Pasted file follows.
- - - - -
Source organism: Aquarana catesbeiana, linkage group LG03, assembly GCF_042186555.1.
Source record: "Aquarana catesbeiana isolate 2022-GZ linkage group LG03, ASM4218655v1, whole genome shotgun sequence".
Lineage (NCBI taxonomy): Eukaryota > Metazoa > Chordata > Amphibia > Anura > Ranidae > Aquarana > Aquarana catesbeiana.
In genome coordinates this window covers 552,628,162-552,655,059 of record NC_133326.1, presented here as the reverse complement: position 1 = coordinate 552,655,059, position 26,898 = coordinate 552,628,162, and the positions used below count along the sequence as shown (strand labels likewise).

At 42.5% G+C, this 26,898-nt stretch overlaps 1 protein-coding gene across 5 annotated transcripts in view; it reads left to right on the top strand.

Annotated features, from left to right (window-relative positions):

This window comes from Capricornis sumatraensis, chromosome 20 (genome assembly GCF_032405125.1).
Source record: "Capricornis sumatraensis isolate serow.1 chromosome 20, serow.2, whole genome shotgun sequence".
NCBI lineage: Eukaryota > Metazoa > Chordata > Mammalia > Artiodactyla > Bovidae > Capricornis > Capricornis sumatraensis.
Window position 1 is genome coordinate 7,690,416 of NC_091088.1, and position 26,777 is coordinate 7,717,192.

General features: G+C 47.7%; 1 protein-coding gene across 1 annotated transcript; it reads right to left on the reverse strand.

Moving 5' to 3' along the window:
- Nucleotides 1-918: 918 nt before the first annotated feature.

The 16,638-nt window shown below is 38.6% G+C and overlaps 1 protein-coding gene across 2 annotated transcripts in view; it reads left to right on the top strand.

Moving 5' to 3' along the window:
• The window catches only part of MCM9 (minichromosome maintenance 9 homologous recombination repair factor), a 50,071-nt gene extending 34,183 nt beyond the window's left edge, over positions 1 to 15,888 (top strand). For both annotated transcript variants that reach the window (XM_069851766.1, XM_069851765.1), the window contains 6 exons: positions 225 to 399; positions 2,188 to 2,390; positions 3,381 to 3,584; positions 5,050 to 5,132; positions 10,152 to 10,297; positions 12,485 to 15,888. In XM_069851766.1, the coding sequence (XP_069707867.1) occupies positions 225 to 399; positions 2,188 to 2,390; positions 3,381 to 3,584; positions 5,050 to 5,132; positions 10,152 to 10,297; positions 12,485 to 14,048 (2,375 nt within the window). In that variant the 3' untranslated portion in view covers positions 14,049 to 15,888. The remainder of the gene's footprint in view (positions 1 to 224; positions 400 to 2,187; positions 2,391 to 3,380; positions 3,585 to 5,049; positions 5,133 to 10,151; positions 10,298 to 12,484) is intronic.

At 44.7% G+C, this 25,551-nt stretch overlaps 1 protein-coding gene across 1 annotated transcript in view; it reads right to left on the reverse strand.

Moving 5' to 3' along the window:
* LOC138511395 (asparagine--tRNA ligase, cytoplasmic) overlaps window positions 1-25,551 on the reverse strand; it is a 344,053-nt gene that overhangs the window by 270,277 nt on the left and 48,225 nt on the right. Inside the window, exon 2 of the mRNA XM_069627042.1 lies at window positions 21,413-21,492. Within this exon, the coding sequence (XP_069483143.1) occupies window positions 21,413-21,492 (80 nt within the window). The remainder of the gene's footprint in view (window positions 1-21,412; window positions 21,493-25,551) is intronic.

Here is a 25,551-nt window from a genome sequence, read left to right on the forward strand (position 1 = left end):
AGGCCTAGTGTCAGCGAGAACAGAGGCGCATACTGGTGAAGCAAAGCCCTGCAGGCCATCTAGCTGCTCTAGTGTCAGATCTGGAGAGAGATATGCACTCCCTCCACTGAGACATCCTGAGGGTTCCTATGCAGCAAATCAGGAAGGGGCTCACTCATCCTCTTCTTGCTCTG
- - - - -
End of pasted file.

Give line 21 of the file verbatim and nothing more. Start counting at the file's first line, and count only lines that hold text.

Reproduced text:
AGGCCTAGTGTCAGCGAGAACAGAGGCGCATACTGGTGAAGCAAAGCCCTGCAGGCCATCTAGCTGCTCTAGTGTCAGATCTGGAGAGAGATATGCACTCCCTCCACTGAGACATCCTGAGGGTTCCTATGCAGCAAATCAGGAAGGGGCTCACTCATCCTCTTCTTGCTCTG